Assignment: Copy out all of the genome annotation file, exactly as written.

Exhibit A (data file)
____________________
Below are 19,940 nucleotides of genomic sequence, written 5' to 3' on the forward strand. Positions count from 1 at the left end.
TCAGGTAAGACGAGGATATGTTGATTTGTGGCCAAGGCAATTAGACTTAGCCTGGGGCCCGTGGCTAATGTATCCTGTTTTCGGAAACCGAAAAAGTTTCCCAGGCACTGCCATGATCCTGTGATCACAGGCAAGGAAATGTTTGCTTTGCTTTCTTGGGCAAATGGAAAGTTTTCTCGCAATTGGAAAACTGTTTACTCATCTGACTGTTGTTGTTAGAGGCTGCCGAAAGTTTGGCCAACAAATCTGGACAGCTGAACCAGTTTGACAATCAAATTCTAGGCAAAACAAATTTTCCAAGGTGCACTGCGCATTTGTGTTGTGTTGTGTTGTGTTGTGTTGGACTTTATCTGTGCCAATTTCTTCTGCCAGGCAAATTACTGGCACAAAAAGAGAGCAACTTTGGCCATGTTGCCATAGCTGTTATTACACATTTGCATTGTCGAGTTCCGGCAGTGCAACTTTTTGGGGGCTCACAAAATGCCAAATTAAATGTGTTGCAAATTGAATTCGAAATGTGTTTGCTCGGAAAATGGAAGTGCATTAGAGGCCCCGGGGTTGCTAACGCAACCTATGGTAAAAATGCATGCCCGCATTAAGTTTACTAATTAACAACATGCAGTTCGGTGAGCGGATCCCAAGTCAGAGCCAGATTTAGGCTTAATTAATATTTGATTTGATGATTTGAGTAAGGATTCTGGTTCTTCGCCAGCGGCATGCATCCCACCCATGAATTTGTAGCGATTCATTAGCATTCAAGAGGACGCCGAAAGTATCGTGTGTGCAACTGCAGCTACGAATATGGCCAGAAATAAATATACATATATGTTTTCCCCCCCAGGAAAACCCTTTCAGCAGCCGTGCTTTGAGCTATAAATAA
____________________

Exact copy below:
Below are 19,940 nucleotides of genomic sequence, written 5' to 3' on the forward strand. Positions count from 1 at the left end.
TCAGGTAAGACGAGGATATGTTGATTTGTGGCCAAGGCAATTAGACTTAGCCTGGGGCCCGTGGCTAATGTATCCTGTTTTCGGAAACCGAAAAAGTTTCCCAGGCACTGCCATGATCCTGTGATCACAGGCAAGGAAATGTTTGCTTTGCTTTCTTGGGCAAATGGAAAGTTTTCTCGCAATTGGAAAACTGTTTACTCATCTGACTGTTGTTGTTAGAGGCTGCCGAAAGTTTGGCCAACAAATCTGGACAGCTGAACCAGTTTGACAATCAAATTCTAGGCAAAACAAATTTTCCAAGGTGCACTGCGCATTTGTGTTGTGTTGTGTTGTGTTGTGTTGGACTTTATCTGTGCCAATTTCTTCTGCCAGGCAAATTACTGGCACAAAAAGAGAGCAACTTTGGCCATGTTGCCATAGCTGTTATTACACATTTGCATTGTCGAGTTCCGGCAGTGCAACTTTTTGGGGGCTCACAAAATGCCAAATTAAATGTGTTGCAAATTGAATTCGAAATGTGTTTGCTCGGAAAATGGAAGTGCATTAGAGGCCCCGGGGTTGCTAACGCAACCTATGGTAAAAATGCATGCCCGCATTAAGTTTACTAATTAACAACATGCAGTTCGGTGAGCGGATCCCAAGTCAGAGCCAGATTTAGGCTTAATTAATATTTGATTTGATGATTTGAGTAAGGATTCTGGTTCTTCGCCAGCGGCATGCATCCCACCCATGAATTTGTAGCGATTCATTAGCATTCAAGAGGACGCCGAAAGTATCGTGTGTGCAACTGCAGCTACGAATATGGCCAGAAATAAATATACATATATGTTTTCCCCCCCAGGAAAACCCTTTCAGCAGCCGTGCTTTGAGCTATAAATAA